Your client isn’t paying up. Now what?

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It’s a B2B company’s worst nightmare: your client is so slow to pay for your services/product, and you don’t know if you’ll ever see payment. Unpaid and overdue invoices are too often a reality in the B2B space, thanks to a client’s sloppiness or internal turmoil never communicated to others.

Delta Inc., a Baltimore firm providing brokerage services to businesses in Maryland, found that about 60 percent of its overdue receivables were linked to transactions with one of its major business clients, Pink Tree Finance, which later filed for bankruptcy.

The Inviting Company, a privately-held wholesale businesses in North Little Rock, Arkansas, is only one of perhaps thousands of wholesale business that find that they have to outsource receivables to commercial debt collection agencies due to incessant foot-dragging by retail customers.

Even Google has run into problems with clients by hiring debt collectors to track down unsent payments.

The headache of collecting the debts owed present challenges that have stumped many seasoned managers. Here’s how you can prepare (and handle) the worst:

The challenges of accounts receivable collection

Generally, credit management experts advise that B2B operations have less than 40 days to pay for services rendered…or better still, 30 days. But the recommended ideal is often not achieved in real life. The situation faced by Qwest Internet Solutions, a New Jersey-based ISP, in which an increasing proportion of its receivables topped over 90 days, is typical of the reality that most B2B services providers face. It’s up to you how strict you want to be with that 30-day rule and how strongly you’ll enforce it.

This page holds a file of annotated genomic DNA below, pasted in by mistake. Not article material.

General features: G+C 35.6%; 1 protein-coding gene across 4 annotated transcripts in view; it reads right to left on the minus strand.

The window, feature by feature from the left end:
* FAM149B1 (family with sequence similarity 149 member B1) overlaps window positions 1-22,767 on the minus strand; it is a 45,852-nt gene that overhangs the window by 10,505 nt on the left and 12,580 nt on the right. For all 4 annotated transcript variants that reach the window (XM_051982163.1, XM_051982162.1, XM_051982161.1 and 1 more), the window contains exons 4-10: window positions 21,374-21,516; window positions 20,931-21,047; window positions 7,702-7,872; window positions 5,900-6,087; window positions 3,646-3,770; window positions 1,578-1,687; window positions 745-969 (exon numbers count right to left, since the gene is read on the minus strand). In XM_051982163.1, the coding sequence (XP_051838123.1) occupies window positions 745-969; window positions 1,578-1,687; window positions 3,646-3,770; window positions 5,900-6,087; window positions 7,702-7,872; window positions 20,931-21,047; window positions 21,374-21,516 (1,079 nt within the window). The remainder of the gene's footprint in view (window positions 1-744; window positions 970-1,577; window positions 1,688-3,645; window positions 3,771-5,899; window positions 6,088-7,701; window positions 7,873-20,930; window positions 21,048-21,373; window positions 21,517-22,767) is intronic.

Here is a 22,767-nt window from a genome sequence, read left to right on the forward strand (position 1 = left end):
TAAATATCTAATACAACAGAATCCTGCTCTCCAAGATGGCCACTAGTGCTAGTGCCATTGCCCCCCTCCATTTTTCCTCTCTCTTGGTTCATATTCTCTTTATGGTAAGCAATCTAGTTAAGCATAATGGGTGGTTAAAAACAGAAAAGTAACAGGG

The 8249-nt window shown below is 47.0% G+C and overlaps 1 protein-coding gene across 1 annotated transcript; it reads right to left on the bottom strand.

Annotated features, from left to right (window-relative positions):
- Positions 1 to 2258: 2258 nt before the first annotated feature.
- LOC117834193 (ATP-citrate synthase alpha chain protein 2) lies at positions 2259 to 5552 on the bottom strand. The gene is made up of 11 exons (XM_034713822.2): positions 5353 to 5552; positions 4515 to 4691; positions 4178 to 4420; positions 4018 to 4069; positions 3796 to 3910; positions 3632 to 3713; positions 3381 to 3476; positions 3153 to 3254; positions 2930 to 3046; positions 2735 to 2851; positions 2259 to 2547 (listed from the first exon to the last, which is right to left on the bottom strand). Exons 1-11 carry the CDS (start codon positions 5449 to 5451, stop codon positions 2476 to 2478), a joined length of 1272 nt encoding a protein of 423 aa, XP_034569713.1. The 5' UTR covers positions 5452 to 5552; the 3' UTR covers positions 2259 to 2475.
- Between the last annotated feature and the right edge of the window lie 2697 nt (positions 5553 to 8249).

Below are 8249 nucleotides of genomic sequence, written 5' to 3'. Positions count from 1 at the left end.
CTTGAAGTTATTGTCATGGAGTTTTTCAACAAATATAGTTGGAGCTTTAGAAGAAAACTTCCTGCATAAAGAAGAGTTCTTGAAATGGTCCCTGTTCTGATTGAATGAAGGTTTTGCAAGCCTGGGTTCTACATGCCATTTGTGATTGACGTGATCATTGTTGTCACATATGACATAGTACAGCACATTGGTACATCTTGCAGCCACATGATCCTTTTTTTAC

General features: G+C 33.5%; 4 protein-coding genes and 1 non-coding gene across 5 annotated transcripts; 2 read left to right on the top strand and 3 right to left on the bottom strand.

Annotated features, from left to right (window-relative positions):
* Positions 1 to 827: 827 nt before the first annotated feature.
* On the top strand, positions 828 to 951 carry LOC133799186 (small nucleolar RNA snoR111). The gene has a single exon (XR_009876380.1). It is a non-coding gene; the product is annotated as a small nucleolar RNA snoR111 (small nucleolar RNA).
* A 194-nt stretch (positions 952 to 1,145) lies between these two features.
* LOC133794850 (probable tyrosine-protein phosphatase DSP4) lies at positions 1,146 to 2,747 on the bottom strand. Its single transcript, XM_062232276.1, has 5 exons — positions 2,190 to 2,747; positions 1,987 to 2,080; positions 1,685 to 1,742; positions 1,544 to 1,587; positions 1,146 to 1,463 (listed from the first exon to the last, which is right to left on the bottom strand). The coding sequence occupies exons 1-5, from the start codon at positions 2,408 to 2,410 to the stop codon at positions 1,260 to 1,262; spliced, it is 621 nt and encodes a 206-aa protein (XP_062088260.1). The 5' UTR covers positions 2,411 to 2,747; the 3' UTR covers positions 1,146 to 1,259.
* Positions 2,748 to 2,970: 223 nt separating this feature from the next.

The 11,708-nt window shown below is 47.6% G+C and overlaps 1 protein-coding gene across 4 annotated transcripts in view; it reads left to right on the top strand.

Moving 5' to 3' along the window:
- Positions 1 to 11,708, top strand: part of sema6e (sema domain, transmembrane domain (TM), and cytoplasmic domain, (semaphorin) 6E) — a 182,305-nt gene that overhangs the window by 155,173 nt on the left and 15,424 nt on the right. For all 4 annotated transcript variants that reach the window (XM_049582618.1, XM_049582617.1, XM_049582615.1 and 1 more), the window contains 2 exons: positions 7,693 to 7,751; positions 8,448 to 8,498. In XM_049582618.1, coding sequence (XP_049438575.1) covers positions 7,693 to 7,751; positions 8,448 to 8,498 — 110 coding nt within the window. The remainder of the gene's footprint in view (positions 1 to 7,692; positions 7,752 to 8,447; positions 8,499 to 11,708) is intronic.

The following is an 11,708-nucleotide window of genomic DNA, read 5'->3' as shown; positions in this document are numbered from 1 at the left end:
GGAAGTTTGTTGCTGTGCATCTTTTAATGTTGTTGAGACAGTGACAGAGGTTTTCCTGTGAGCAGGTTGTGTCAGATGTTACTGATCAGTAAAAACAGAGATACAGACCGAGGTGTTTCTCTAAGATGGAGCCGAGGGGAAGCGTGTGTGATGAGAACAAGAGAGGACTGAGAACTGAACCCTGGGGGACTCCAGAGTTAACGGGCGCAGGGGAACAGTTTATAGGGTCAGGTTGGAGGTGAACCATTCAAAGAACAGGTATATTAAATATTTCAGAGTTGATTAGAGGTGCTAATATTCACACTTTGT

You’ll be challenged to track down late payments while also avoiding any relationship bruising. Adopting flawed approaches to receivables management yields a high rate of rupturing of business-client relations and shrinking your client base. You have to be firm but also friendly.

How businesses can achieve high receivables conversion rates

A B2B operation must have in place effective policy guidelines for approval of credit, billing and the accounts receivable collection process. All staff must be aware of the process.

With regards to guidelines for approving credit, the first requirement is knowledge of the current financial circumstances of the client to assess the risk of default payment. This could be difficult if the client is not a public corporation and thus not required to publish its financial information. But you can harness your contacts and social networks to learn more about a company’s financial health. If you start seeing red flags, those are the warnings signs telling you to be aware of an unreliable client.

A business must maintain close contact, continuous communication and interaction with clients.  Also, it might help to set up Google Alerts for your clients’ names in order to be notified when their name makes the headlines.

But when you face a delinquent payment, it is not about pestering or harassing the client to pay up. You want to continue establishing an ongoing friendly relationship with the client that widens the space of opportunities to resolve issues professionally. Explain to the client you don’t want to escalate the situation beyond a one-on-one conversation. Don’t be threatening, but don’t be soft either.

Sometimes, if you get a sense the client may not be on time with payment, you should contact the client ahead of the day the payment is due. If the company shows signs or evidence of having cash flow problems you could try to induce early payment by offering an even more attractive early payment discount.

Communication involves sending written notices ahead of due date, phone calls and visits to the client’s office. We have long seen how B2B businesses that have closer working relationships with their clients tend to get paid earlier than others.

But when all else fails, when the payment just isn’t happening, it might become necessary to hire specialists in receivables collection. The last resort is to engage a law firm to pursue legal action. But you must carefully assess the chances of successful recovery through a lawsuit before taking legal action. In many cases attorneys are able to recover the debt without need for legal action.

What other tips do you have for tracking down late payments from clients?

Flickr photo via user fusionsoft 

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